ARF is frequently encountered in hospitalized patients.A recent multinational multicenter (observational) study estimated prevalence of ARF in critically ill patients as 5.7% of which 2/3 will need renal replacement therapy.Overall mortality increase proportionately to the severity of the injury.Morbidity is a less appreciated consequence of AKI, associated with increased cost of treatment, increased length of stay and increased risk of chronic kidney disease.
Uchino 2005, in a multicenter/multinational observational study providing good detail on the incidence, spectrum, and out- comes of AKI in ICU patientsMedical patients made up the larger proportion @ 59%, 41% surgicalOverall in hospital mortality was 60%Factors impacting on mortality were:Older age (Odds Ratio 1.02/year)Simplified Acute Physiological Score (OR 1.02 per point)Delayed fulfilment of inclusion criteria (OR 1.02 per day between admission and inclusion in study)Mechanical ventilation (OR 2.11)Use of vasopressors and/or inotropes (OR 1.95)Heamatological medical diagnosis as cause of admission (OR 2.7)Sepsis (OR 1.36) though sepsis was the most common contributing factor at an average of around 50%Cardiogenic shock (OR 1.41)Hepatorenal syndrome (OR 1.87)Admission to a specific ICU as compared to a general ICU (OR 1.64)A lower number of ICU beds (OR 0.57 for ICU’s <10 beds compared to those with >30 beds
Acute kidney injury (AKI), previously termed acute renal failure, refers to a sudden decline in kidney function causing disturbances in fluid, electrolyte, and acid– base balance because of a loss in small solute clearance and decreased glomerular filtration rate (GFR).The nomenclature shift to AKI more accurately represents the spectrum of disease from subclinical injury to complete organ failureThe Acute Dialysis Quality Initiative convened in 2002 and proposed the RIFLE classification (risk, injury, failure, loss, end- stage kidney disease) specifically for AKI in critically ill patients
RIFLE criteria define three grades of severity and two outcome classes. The most severe classification met by either criterion should be usedIt describes acute kidney injury as an abrupt (within 48 hours) reduction in kidney function and separates renal dysfunction into categories in terms of the degree of renal insult The degree of renal dysfunction, according to the RIFLE criteria, is determined by the worst value of either urine output or an assessment of the glomerular filtration rate (GFR)The RIFLE criteria also have the ability to predict mortality in both hospitalized patients and the critically ill.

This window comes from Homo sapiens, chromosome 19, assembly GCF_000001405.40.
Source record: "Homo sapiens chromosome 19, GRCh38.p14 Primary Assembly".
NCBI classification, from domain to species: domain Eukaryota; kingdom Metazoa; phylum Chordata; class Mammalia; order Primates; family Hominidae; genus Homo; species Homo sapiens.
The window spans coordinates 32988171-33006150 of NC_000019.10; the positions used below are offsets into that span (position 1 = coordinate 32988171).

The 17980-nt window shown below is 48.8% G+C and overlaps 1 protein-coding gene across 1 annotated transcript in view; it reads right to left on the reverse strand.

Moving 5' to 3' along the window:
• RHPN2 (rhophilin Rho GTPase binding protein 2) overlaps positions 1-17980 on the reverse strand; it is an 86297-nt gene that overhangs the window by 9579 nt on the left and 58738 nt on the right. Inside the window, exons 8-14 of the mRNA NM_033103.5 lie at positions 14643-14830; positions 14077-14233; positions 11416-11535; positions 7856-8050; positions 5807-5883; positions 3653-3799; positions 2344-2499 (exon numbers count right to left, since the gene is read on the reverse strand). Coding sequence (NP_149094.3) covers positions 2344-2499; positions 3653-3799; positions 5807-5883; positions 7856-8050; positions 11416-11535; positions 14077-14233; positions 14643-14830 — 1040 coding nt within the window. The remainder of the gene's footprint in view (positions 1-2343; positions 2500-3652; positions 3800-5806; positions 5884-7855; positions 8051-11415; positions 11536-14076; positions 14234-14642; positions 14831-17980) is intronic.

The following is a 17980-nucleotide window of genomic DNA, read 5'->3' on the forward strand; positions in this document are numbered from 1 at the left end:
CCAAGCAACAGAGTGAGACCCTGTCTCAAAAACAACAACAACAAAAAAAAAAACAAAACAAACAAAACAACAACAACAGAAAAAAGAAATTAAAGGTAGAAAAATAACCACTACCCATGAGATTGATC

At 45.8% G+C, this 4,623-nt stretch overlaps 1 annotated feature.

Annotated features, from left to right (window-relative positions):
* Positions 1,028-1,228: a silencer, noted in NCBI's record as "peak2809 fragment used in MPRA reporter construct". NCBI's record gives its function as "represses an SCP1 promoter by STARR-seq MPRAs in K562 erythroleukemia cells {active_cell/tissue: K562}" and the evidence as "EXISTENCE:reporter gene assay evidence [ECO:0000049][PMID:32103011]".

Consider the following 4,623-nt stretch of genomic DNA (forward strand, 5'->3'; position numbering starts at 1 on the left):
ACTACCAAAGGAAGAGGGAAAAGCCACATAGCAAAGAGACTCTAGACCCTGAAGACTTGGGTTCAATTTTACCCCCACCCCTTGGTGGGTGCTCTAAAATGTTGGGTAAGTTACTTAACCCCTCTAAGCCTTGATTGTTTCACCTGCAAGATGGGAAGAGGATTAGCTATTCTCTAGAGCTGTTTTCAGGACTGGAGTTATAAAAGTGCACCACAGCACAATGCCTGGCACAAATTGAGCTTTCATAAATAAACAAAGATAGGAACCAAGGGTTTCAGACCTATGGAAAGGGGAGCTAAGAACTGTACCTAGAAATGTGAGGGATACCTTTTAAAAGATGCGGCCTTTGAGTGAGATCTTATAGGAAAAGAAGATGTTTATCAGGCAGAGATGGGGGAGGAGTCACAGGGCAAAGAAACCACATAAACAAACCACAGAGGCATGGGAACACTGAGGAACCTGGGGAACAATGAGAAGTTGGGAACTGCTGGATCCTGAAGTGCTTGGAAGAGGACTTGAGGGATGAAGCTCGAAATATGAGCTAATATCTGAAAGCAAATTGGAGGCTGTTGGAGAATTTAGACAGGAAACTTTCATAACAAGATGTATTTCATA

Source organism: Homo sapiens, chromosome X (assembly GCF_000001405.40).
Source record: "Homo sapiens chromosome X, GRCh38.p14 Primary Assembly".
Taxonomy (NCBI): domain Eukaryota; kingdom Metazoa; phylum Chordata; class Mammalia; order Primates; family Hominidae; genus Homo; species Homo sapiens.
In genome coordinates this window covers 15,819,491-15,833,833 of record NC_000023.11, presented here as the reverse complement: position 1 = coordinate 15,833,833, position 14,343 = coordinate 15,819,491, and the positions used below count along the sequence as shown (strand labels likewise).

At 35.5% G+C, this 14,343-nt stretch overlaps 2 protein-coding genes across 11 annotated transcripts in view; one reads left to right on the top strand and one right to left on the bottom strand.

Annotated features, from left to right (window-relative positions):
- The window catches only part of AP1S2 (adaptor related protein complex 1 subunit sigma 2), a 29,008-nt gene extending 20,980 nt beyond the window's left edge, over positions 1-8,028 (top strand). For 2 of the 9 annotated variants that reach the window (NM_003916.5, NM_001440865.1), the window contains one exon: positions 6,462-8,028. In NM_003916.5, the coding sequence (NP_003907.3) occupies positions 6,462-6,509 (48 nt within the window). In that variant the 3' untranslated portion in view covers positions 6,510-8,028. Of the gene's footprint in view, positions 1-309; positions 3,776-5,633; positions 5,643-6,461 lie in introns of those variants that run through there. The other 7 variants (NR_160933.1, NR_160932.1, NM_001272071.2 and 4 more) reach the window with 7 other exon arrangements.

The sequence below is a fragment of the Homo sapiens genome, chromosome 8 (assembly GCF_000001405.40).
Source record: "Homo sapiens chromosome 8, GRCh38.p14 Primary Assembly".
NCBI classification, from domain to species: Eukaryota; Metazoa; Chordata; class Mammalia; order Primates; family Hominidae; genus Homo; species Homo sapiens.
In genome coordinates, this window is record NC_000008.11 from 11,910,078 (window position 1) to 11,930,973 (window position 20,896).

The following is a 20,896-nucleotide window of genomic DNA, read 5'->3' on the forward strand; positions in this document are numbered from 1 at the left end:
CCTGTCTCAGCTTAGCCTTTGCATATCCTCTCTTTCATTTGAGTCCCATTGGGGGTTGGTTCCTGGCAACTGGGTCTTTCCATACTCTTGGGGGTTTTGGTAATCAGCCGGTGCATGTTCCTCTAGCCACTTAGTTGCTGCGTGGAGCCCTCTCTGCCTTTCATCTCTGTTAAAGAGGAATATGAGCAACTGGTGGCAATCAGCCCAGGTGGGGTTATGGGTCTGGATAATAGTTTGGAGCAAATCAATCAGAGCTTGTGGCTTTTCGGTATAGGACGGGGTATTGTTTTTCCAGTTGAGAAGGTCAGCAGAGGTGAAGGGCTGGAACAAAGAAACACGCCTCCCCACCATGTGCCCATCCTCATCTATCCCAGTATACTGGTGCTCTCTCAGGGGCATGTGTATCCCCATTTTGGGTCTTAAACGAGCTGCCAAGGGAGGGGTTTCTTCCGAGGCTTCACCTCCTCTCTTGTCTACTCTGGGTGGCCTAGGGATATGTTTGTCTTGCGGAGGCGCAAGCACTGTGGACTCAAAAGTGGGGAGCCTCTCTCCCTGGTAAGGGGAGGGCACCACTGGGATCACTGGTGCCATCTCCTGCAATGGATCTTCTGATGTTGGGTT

More recently the Acute Kidney Injury Network (AKIN) further modified the RIFLE criteria recognizing that even very small changes in SCr (greater/equal to 0.3 mg/dL) adversely impact clinical outcomeIndividuals who receive RRT are considered to have met the criteria for AKIN stage 3 irrespective of the stage they are in at the time of RRTThe AKIN classification stipulates that the changes in creatinine occur within a 48-hour period and that urinary tract obstruction, or other easily reversible causes of reduced urinary output, be excluded
The cause of AKI in the ICU is commonly “multi-factorial” and frequently develops from a combination of hypovolaemia, sepsis, medications, and hemodynamic perturbations.It is frequently not possible to isolate a single cause, thereby further complicating the search for effective interventions Sepsis is the most common cause of AKI in a general ICU, accounting for up to 50% of casesAKI is common after cardiac surgery, occurring in up to 42% of patients without pre-existing kidney diseaseTrauma associated AKI is multi-factorial (e.g., hemorrhagic shock, abdominal compartment syndrome, rhabdomyolysis) and occurs in up to 31% of adult trauma patientsThe kidneys are early sensors of intra-abdominal hypertension and abdominal compartment pressures >=12 mm Hg may be associated with AKIRhabdomyolysis accounts for 28% of trauma-associated AKI requiring dialysis
Medications are a common cause of AKI and account for nearly 20% of all cases of AKI in the ICUThe mechanism of medication induced AKI is variable and includes acute interstitial nephritis, direct tubular toxicity (e.g., Aminoglycosides)Included on next slide
A list of some medications associated with AKI and illustrates the wide spectrum of possible patterns of injury
-S-creatinine is readily available and continues to be the primary guide for the assessment of renal dysfunction. Factors affecting creatinine include body size, catabolic state, presence of rhabdomyolysis, dilutional effects and drugs-Urea is also affected by many factors but it does correlate with uremic complications-Prediction equations can be used to estimate the glomerular filtration rate (GFR) from s-creatinine. In adults, the most commonly used formulae for estimating GFR are those derived from the Modification of Diet in Renal Disease (MDRD) study population (26) and that by Cockcroft and Gault-MDRD equation for GFR: 170 X SCr-0.999 X age-0.176 X SUN -0.170 XSAlb0.318 (0.762 female) X (1.180 black); Cockroft and Gault equation for GFR: f[(140 – age) X weight]/[72 X SCr (mg/dl)]g X (0.85 if female). SCr = serum creatinine (mg/dl); SUN = serum urea nitrogen (mg/dl); Salb = serum albumin (g/dl)
Cystatin-C is a 13 kD endogenous cysteine-proteinase inhibitor that is produced by all nucleated cells. It mostly reflects a reduction in glomerular filtration rate rather than acting as a marker of renal injury. In the critically ill, a 50% increase in levels of serum cystatin C herald the occurrence of AKI one to two days before serum creatinine levels began to rise.Undergoing evaluation as a biomarker. It is freely filtered across glomerulus, and in contrast to creatinine, it is not secreted by the renal epithelial cellsUrinary neutriphil gelatinase (NGAL).Serum levels rise markedly after epithelial damage and the increase is seen within three hours following ischaemic or nephrotoxic injury. Kidney injury molecule -, KIM -1 is a protein that is over-expressed in cells of the proximal renal tubule after ischaemic or nephrotoxic insults. Interleukin -18is induced in the proximal renal tubule after AKI and appears to be useful in the differentiation of acute tubular necrosis from other types of renal disease, as it is not elevated in chronic kidney disease, urinary tract infection or pre-renal failureHowever serum creatinine remains the primary biomarker (in association with urine output when available) fotr the evaluation of patients with AKI